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Where To Eat Now 

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Edendale Grill. Housed in an old firehouse and named for Los Angeles’ first movie studio, Silver Lake’s Edendale Grill is a bit of set-dressed history. Craftsman-era lighting fixtures with mica shades cast a warm, golden glow in the dining room. The Mixville bar has an original hammered-tin ceiling and firehouse doors. The kitchen serves up its own brand of culinary nostalgia for midcentury Midwestern American cooking: oysters Rockefeller, caesar salads made tableside, Green Goddess salad dressing, sand dabs, steaks and chops, even a beet-red velvet cake from the Waldorf. 2838 Rowena Ave., Silver Lake, (323) 666-2000. Dinner Sun.–Thurs. 5:30 p.m.–10 p.m., Fri.–Sat. 5:30 p.m.–11:30 p.m. Sunday brunch 10 a.m.–3 p.m. Full bar. Complimentary valet. Entrées $13.75–$27. AE, DC, MC, V. American. MH $$ H *

Jar. Chef Suzanne Tracht’s interpretation of the contemporary American steak house means many sides and sauces and the occasional Asian twist (duck fried rice, sautéed pea tendrils, tamarind sauce). But meat, braised or dry-aged and grilled, is the real focus: flavorful and tender New York steak with the bone in, magnificent pot roast. The décor is tasteful, the art wry, the service totally professional and the noise level off the charts. 8225 Beverly Blvd., Los Angeles, (323) 655-6566. Thurs. and Tues.–Sun. 5:30–10 p.m., Fri.–Sat. to 11 p.m. Full bar. Valet parking. AE, D, MC, V. Entrées $19–$29. California American. MH $$

Lawry’s the Prime Rib. When restaurateur Lawrence Frank misconstrued in the ’30s something he’d heard about the famous roast beef at London’s Simpson’s-on-the-Strand, he inadvertently came up with American prime rib as we know it: big, pink roasts glistening from silver carts, carved to order tableside and served with Yorkshire pudding, mashed potato, and salad from a spinning bowl. Lawry’s prime rib is as archetypally Angeleno as the Tudor mansions and yawning Norman cottages of Beverly Hills. 100 N. La Cienega Blvd., Beverly Hills, (310) 652-2827. Mon.–Thurs. 5–10 p.m., Fri. 5–11 p.m., Sat. 4:30–11 p.m., Sun. 4–10 p.m. Full bar. Valet parking. AE, CB, DC, MC, V. Entrées $26–$42. American. JG $$$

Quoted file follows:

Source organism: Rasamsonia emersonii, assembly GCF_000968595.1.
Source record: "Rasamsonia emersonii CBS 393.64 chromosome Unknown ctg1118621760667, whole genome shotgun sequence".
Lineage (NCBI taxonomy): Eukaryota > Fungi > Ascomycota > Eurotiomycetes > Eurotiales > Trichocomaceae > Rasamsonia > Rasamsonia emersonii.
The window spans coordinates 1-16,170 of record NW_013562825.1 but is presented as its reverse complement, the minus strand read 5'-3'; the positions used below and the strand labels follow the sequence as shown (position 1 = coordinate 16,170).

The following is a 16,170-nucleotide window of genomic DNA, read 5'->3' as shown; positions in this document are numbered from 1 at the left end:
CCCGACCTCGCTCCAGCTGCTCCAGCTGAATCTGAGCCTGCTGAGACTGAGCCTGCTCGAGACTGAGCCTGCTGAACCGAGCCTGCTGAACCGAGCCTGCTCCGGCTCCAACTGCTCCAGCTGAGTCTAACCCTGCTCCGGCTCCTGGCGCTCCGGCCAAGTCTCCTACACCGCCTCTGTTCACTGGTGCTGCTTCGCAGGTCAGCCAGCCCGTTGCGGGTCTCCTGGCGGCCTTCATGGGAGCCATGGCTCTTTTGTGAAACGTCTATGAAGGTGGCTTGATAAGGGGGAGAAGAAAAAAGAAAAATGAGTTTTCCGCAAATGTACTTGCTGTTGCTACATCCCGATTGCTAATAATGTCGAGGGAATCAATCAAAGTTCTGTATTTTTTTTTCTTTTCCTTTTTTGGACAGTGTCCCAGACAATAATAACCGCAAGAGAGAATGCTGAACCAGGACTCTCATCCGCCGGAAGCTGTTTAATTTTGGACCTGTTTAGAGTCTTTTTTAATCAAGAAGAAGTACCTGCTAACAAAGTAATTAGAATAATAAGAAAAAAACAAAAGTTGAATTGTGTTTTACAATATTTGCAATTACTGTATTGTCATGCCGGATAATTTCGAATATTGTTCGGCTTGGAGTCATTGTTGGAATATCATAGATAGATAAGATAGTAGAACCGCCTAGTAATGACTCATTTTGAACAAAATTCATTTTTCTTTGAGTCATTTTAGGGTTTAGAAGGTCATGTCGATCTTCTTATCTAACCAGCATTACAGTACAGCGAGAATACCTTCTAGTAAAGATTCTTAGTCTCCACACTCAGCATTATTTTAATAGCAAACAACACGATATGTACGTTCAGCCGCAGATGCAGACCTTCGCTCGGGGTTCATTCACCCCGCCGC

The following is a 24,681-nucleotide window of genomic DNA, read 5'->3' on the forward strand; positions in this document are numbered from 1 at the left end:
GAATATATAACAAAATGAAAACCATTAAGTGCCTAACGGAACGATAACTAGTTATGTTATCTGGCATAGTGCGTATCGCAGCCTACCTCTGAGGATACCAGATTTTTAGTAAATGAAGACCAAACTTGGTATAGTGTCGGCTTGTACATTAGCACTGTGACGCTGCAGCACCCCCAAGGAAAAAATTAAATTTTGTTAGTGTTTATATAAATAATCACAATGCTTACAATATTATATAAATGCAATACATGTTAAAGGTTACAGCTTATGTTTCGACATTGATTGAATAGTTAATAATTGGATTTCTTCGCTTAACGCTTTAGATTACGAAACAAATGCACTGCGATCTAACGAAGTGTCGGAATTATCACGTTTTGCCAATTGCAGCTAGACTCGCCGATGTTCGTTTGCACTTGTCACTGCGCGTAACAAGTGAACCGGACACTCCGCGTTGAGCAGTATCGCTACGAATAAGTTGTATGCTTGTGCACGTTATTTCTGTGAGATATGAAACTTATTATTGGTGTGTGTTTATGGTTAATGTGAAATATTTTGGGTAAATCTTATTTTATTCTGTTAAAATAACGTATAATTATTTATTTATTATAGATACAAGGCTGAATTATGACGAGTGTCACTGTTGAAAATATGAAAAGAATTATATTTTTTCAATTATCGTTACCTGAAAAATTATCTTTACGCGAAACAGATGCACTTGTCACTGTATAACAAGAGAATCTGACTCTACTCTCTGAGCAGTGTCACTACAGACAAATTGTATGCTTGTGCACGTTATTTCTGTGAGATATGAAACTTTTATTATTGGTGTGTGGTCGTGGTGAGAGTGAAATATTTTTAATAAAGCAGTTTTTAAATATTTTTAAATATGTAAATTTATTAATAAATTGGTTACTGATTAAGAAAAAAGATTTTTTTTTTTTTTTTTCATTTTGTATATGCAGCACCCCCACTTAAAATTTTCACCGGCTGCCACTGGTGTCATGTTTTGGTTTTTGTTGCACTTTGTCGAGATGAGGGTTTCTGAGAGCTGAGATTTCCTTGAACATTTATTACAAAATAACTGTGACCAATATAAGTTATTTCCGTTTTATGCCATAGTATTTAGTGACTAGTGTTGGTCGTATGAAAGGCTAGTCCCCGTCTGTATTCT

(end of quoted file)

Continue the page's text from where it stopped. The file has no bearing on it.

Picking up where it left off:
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Lincoln Steakhouse Americana. I would have bet there was nothing new under the sun when it came to steak houses, that every possible permutation of the Rat Pack lifestyle, every $120 Kobe-beef fillet, every conceivable tomato salad, cigar station and vodka martini had been explored. This steak-house thing has been going on a long time, after all, and even the most Atkins-crazed Robb Report subscriber could hardly want for variety. But it’s not the braised turnip greens that make the difference at Lincoln Steakhouse, owned by the people who run Paladar. What Lincoln has that other steak houses do not is young women, in packs and in pairs, on dates, on business dinners and dining alone. I would credit the well-known charm of the antler chandeliers for this phenomenon, but I would probably be wrong. 2460 Wilshire Blvd., Santa Monica, (310) 828-3304. Lunch Mon.–Fri. 11 a.m.–2 p.m. plus bar menu until 5:30 p.m. Dinner Mon.–Sat. 5–11 p.m., Sun. 5–10 p.m. Full bar. Valet parking. AE, MC, V. $20–$30. New-fashioned steak house. JG $$$ * H

El Loco del Pollo. The tastiest roast chickens in the Los Angeles area, if not the Western Hemisphere itself, are the smoky rotisserie fowl beloved by the Peruvian community, the shotgun marriage of plump birds, roaring wood fires, and a sharp marinade made with citrus, chiles and immoderate amounts of garlic. And the best chickens of all may be a couple blocks from the Glendale Galleria at a restaurant named El Loco del Pollo. 230 N. Brand Blvd., Glendale, (818) 956-5888. Lunch and dinner Mon. 11:30 a.m.–3 p.m., Tues.–Thurs. 11:30 a.m.–9 p.m., Fri.–Sat. 11:30 a.m.–10 p.m. Beer and wine. Takeout and delivery. Lot parking. Lunch or dinner for two, food only, $10–$22. MC, V. Peruvian. JG ¢

Mastro’s. One of a small chain of Scottsdale-based steakhouses, Mastro’s has the look — volcanic rock work, blackout curtains, black-leather banquettes — of desert resorts, supper clubs, casinos and other booze-filled refuges where the dreaded sun don’t shine. Meat dominates the menu; steak to be exact. Order the Kansas City bone-in, the porterhouse or the bone-in rib-eye (the latter, ordered charred rare, is a glorious, rich, big, big-flavored piece of meat with a crusty char oozing juice). Here, rare means rare, i.e., cold inside — yes. Start with the horseradish-spiked caesar salad, or the traditional iceberg wedge with blue cheese. Sides — fried onions, creamed corns, sugar snap peas, potatos gratin — are fresh, enormous, delicious: Split ’em. Finish with a paradigmatic Key lime pie. 246 N. Cañon Dr., Beverly Hills; (310) 888-8782. Open for dinner weekdays 5–11 p.m., weekends 5 p.m.–mid. Entrées $20–$47. Full bar. Valet parking. AE, D, DC, MC, V. American. MH $$$ H

Nick & Stef’s. Joachim Splichal’s downtown steak house pushes the genre’s envelope. The décor is sedate enough — banquettes wear banker’s gray — but annexed to the dining room is a climate--controlled glass case filled with slabs of darkening, crusting, dry-aging beef — a library of meat. The à la carte menu features 12 kinds of potatoes, 12 sauces and at least as many other side dishes. The outside patio — a sunny clearing in a forest of skyscrapers — may be the best urban dining spot in town. 330 S. Hope St. (Wells Fargo Center), downtown, (213) 680-0330. Lunch Mon.–Fri. 11:30 a.m.–2:30 p.m. Dinner Mon.–Thurs. 5:30–9:30 p.m., Fri. 5:30–10:30 p.m., Sat. 5–10:30 p.m., Sun. 4:30–8:30 p.m. Full bar. Parking in Wells Fargo Center. Entrées $19–$37. American steak house. MH $$

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